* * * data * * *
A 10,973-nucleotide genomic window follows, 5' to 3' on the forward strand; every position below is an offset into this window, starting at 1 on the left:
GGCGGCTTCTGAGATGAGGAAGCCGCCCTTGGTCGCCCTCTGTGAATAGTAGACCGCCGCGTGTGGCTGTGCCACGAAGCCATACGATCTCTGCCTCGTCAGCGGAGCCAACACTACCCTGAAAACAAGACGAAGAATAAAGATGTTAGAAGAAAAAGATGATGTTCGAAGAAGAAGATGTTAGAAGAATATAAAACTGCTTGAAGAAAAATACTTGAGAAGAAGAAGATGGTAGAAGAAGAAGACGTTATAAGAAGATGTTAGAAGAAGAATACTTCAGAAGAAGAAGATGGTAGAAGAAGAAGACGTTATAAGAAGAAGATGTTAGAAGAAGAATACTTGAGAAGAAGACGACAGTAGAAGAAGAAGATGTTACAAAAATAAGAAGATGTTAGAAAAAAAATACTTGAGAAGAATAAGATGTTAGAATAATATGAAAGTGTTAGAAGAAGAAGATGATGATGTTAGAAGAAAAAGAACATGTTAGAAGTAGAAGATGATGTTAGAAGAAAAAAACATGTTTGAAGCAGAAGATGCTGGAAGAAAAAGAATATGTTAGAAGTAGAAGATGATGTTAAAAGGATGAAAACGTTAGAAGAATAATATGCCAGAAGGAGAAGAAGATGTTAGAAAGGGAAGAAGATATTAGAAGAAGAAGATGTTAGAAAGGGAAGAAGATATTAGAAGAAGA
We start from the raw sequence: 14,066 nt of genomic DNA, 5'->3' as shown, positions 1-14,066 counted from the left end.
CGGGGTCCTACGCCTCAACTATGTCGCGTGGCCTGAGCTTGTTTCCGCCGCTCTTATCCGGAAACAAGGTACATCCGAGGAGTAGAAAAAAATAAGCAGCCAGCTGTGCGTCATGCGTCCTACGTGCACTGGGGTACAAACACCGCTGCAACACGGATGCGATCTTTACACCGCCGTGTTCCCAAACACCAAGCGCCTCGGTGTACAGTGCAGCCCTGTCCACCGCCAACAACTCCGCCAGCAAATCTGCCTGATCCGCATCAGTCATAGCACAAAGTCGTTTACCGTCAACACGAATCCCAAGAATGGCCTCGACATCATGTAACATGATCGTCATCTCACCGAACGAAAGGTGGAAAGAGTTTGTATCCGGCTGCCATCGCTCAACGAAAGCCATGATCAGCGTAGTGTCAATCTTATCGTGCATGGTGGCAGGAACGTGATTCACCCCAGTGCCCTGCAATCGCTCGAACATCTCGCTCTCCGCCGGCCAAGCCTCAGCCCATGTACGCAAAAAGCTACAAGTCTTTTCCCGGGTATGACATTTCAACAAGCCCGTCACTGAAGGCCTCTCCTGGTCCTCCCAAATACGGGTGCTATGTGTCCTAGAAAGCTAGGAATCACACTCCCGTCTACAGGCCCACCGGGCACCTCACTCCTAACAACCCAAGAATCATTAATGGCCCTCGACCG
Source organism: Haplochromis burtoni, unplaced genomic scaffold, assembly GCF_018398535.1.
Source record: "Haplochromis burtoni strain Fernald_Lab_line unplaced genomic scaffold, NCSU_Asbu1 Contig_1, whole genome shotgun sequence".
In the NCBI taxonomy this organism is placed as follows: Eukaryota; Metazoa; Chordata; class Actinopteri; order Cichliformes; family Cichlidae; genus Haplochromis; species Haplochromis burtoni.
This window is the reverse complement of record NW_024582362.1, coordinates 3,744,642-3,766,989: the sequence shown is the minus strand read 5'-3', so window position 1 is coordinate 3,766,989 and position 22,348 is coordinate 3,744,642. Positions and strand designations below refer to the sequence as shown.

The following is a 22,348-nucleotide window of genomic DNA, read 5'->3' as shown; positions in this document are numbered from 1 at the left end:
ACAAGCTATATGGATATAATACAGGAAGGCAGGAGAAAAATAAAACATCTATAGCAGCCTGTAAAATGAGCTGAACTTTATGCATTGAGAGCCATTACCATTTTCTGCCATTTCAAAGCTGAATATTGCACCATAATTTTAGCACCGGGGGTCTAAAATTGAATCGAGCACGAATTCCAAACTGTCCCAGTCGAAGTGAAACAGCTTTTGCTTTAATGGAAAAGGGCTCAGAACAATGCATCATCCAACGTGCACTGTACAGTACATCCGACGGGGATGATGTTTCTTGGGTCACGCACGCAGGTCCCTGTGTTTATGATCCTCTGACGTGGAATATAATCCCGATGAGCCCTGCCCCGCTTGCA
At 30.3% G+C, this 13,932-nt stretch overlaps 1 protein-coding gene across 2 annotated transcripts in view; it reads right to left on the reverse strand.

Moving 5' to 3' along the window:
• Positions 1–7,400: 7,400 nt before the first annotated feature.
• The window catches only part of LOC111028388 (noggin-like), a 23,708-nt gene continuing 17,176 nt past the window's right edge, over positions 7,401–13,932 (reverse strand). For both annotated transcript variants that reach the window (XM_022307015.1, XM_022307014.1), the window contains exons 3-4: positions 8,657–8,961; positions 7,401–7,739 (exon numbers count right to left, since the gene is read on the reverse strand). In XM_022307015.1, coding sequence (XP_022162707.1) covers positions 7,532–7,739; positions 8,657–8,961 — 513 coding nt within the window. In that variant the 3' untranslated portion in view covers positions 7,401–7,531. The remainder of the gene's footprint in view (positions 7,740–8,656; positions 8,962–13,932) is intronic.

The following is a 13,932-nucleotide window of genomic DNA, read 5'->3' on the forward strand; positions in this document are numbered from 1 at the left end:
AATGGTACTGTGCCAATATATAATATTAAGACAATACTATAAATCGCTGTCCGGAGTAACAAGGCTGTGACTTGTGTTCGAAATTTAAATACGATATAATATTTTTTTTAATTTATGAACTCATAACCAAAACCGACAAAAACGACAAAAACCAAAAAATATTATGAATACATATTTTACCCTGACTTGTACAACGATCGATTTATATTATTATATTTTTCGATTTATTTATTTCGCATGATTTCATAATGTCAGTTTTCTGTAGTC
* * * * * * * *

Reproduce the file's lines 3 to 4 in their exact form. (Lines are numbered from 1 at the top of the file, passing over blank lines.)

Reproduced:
We start from the raw sequence: 14,066 nt of genomic DNA, 5'->3' as shown, positions 1-14,066 counted from the left end.
CGGGGTCCTACGCCTCAACTATGTCGCGTGGCCTGAGCTTGTTTCCGCCGCTCTTATCCGGAAACAAGGTACATCCGAGGAGTAGAAAAAAATAAGCAGCCAGCTGTGCGTCATGCGTCCTACGTGCACTGGGGTACAAACACCGCTGCAACACGGATGCGATCTTTACACCGCCGTGTTCCCAAACACCAAGCGCCTCGGTGTACAGTGCAGCCCTGTCCACCGCCAACAACTCCGCCAGCAAATCTGCCTGATCCGCATCAGTCATAGCACAAAGTCGTTTACCGTCAACACGAATCCCAAGAATGGCCTCGACATCATGTAACATGATCGTCATCTCACCGAACGAAAGGTGGAAAGAGTTTGTATCCGGCTGCCATCGCTCAACGAAAGCCATGATCAGCGTAGTGTCAATCTTATCGTGCATGGTGGCAGGAACGTGATTCACCCCAGTGCCCTGCAATCGCTCGAACATCTCGCTCTCCGCCGGCCAAGCCTCAGCCCATGTACGCAAAAAGCTACAAGTCTTTTCCCGGGTATGACATTTCAACAAGCCCGTCACTGAAGGCCTCTCCTGGTCCTCCCAAATACGGGTGCTATGTGTCCTAGAAAGCTAGGAATCACACTCCCGTCTACAGGCCCACCGGGCACCTCACTCCTAACAACCCAAGAATCATTAATGGCCCTCGACCG